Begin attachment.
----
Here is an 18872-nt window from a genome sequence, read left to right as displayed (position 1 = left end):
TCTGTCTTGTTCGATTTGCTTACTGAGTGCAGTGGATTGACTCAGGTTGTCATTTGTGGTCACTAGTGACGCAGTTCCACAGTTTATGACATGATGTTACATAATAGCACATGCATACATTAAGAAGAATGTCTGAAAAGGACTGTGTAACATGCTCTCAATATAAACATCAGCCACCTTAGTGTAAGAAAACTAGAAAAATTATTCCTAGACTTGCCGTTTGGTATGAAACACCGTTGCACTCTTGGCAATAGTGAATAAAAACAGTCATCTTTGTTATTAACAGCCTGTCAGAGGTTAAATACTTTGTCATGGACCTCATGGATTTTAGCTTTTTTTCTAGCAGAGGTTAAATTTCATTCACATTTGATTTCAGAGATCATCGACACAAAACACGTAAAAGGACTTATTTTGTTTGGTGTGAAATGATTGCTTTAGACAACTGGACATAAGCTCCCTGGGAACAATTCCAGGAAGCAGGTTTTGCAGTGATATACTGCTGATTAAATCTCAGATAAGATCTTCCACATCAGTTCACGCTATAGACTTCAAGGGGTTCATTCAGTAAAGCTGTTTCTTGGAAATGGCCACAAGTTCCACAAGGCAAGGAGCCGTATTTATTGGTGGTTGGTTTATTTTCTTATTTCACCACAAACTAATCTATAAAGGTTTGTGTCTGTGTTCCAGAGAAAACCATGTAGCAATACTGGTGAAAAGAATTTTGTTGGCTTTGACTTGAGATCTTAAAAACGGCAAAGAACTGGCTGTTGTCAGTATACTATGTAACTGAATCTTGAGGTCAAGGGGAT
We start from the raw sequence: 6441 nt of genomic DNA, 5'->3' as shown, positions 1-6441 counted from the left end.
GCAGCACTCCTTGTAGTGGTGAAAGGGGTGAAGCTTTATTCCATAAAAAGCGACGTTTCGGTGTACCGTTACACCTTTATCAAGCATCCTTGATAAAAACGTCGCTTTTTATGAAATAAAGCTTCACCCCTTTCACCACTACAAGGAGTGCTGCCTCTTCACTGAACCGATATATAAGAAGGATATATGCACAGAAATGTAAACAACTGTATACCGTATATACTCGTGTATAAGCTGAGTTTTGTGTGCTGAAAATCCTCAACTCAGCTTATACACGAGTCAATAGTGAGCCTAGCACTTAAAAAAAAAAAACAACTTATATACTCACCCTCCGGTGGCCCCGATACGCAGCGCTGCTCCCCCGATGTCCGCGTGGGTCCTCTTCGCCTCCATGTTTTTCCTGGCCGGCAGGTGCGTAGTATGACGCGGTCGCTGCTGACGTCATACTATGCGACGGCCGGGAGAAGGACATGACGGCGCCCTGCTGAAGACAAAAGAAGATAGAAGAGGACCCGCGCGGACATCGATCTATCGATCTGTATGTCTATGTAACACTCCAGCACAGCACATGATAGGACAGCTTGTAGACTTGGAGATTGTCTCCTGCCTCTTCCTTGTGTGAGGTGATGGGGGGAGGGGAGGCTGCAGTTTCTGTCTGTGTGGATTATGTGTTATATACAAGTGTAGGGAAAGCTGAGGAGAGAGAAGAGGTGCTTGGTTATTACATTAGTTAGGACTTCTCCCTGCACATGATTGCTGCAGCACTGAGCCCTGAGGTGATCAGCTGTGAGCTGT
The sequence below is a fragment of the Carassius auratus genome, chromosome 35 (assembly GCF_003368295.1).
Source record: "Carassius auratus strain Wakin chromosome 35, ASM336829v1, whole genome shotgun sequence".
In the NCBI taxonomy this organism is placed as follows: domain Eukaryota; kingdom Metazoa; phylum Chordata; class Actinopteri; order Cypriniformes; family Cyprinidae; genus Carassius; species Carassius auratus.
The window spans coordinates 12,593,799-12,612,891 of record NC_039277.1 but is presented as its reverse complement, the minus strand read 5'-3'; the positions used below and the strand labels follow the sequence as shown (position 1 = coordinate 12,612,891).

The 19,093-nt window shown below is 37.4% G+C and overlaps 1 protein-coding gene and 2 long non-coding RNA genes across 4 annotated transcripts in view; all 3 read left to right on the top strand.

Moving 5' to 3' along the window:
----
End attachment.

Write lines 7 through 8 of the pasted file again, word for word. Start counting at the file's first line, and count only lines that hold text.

In the NCBI taxonomy this organism is placed as follows: domain Eukaryota; kingdom Metazoa; phylum Chordata; class Actinopteri; order Cypriniformes; family Cyprinidae; genus Carassius; species Carassius auratus.
The window spans coordinates 12,593,799-12,612,891 of record NC_039277.1 but is presented as its reverse complement, the minus strand read 5'-3'; the positions used below and the strand labels follow the sequence as shown (position 1 = coordinate 12,612,891).